The watcher would not believe this for a long time, but at last he uttered a cry of joy, followed by a groan; for, though the boat was there, the dark speck which represented Pete's head had disappeared; and, to make the watcher's despair more profound, the boat began to move once more, unmistakably gliding from beside the trees. All was over now, for Nic felt that to struggle longer was hopeless: there was nothing more to be done but lie down and die.

He held his hands over his brows, straining his failing, aching eyes to keep the boat in sight as long as he could; and then a strange choking sensation came into his throat, and he rose to his knees, for there was a flash of light from the water close to the boat, and another, and another. There was a strange, indistinct something, too, above the tiny line made by the gunwale, and it could only mean one thing: Pete had overtaken it, climbed in, and the flashes of light came from the disturbed surface of the river.

Pete must be trying to row her back to take him up.

The intense sensation of relief at knowing that the brave fellow was alive and safe seemed more than Nic could bear. He was already upon his knees. His face was bowed down upon his hands, and for a few minutes he did not stir.

At last, with a wave of strength and confidence seeming to run through every fibre of his body, Nic rose up, feeling fully rested; and, as he shaded his eyes once more to gaze down the river at the boat, the cloud of despair had floated away, and the long reach of glistening water looked like the way back to the bright world of hope and love—the way to home; while the thought of lying down there to die was but the filmy vapour of some fevered dream.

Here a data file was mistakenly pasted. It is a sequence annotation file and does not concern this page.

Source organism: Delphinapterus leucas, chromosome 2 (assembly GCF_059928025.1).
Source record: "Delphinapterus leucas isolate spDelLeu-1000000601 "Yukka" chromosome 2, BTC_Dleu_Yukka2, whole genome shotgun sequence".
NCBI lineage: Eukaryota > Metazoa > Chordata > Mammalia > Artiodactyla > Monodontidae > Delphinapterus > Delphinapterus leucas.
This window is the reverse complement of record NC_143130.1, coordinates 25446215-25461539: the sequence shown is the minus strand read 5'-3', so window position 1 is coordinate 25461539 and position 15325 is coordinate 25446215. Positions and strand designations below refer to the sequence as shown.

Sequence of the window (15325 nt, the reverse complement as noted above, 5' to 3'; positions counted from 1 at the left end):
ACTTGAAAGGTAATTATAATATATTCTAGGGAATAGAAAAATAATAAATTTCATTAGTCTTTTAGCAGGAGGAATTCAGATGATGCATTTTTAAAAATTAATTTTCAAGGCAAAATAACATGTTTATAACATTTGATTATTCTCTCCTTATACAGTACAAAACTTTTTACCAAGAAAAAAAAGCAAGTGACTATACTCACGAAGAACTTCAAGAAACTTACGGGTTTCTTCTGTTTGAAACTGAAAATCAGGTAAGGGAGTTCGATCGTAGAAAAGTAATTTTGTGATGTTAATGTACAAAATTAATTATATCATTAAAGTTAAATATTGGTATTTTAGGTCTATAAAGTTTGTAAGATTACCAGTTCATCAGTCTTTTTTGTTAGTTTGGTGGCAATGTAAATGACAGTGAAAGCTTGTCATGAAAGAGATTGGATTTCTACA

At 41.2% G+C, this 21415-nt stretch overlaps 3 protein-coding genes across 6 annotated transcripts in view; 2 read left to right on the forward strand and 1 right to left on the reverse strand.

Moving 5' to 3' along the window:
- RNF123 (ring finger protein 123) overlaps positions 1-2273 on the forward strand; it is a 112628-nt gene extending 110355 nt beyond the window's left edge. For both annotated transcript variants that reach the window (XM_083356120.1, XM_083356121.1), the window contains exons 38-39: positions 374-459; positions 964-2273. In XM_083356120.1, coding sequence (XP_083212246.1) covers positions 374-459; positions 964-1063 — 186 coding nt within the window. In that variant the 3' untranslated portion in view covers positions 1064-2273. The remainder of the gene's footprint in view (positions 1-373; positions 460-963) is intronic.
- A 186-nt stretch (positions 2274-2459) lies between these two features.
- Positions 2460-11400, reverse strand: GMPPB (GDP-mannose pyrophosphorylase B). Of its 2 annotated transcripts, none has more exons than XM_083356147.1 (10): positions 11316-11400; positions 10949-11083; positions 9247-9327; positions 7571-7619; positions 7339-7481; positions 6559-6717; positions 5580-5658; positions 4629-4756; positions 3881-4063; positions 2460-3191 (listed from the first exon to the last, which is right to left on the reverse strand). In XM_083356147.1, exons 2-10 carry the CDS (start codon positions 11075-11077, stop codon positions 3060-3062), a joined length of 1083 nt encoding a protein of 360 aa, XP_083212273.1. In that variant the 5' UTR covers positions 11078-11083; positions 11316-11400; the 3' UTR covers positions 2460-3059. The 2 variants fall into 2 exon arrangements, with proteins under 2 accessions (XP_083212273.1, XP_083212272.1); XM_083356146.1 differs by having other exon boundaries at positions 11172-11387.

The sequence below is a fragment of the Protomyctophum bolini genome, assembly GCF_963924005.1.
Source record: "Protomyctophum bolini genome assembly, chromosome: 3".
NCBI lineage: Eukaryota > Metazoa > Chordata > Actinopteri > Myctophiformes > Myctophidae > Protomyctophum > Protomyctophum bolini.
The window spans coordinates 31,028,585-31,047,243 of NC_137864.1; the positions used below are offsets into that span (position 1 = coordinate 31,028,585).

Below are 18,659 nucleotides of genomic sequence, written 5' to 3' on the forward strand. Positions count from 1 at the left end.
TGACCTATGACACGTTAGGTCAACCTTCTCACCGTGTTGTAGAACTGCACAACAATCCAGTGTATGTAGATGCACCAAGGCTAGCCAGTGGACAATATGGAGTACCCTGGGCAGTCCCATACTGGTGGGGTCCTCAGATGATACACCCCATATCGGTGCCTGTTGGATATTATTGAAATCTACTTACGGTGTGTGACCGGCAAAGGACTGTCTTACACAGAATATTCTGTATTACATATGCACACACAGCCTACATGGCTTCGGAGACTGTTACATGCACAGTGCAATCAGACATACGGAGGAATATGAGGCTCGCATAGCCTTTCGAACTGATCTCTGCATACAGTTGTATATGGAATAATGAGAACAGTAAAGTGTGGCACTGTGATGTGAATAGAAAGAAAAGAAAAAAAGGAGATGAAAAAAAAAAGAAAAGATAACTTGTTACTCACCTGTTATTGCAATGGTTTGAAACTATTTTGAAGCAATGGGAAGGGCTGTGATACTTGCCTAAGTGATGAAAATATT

Pete was coming back to him: there could be no mistake about that, for Nic could see more clearly now, and there were moments when he could distinctly see the flashing of the water when the oars were dipped.

"Oh!" cried Nic, with his excitement rising now to the highest pitch, "and there was a time when I looked upon that brave, true-hearted fellow with contempt and disgust. How he is slaving there to send the great, heavy boat along!"

Nic watched till his eyes ached; and once more his heart began to sink, for the truth was rapidly being forced upon him that, in spite of Pete's efforts, the boat remained nearly motionless—the poor fellow was exhausting himself in his efforts to achieve the impossible.

What to do?

Nic was not long in making up his mind. He knew that Pete would try till he dropped back in the boat, and it would have been all in vain. The pair of them could hardly have rowed that heavy boat up-stream, and they were as yet far above the reach of the tide, or Pete might have waited and then come up. There was only one thing to do—go down to him.

A minute or two's trial proved to Nic that he could not tear his way through the dense growth on the bank till he was opposite his companion and could hail him to come ashore. There was only one thing to be done—swim down, and that he dared not do without help.

But the help was near, and he set to work.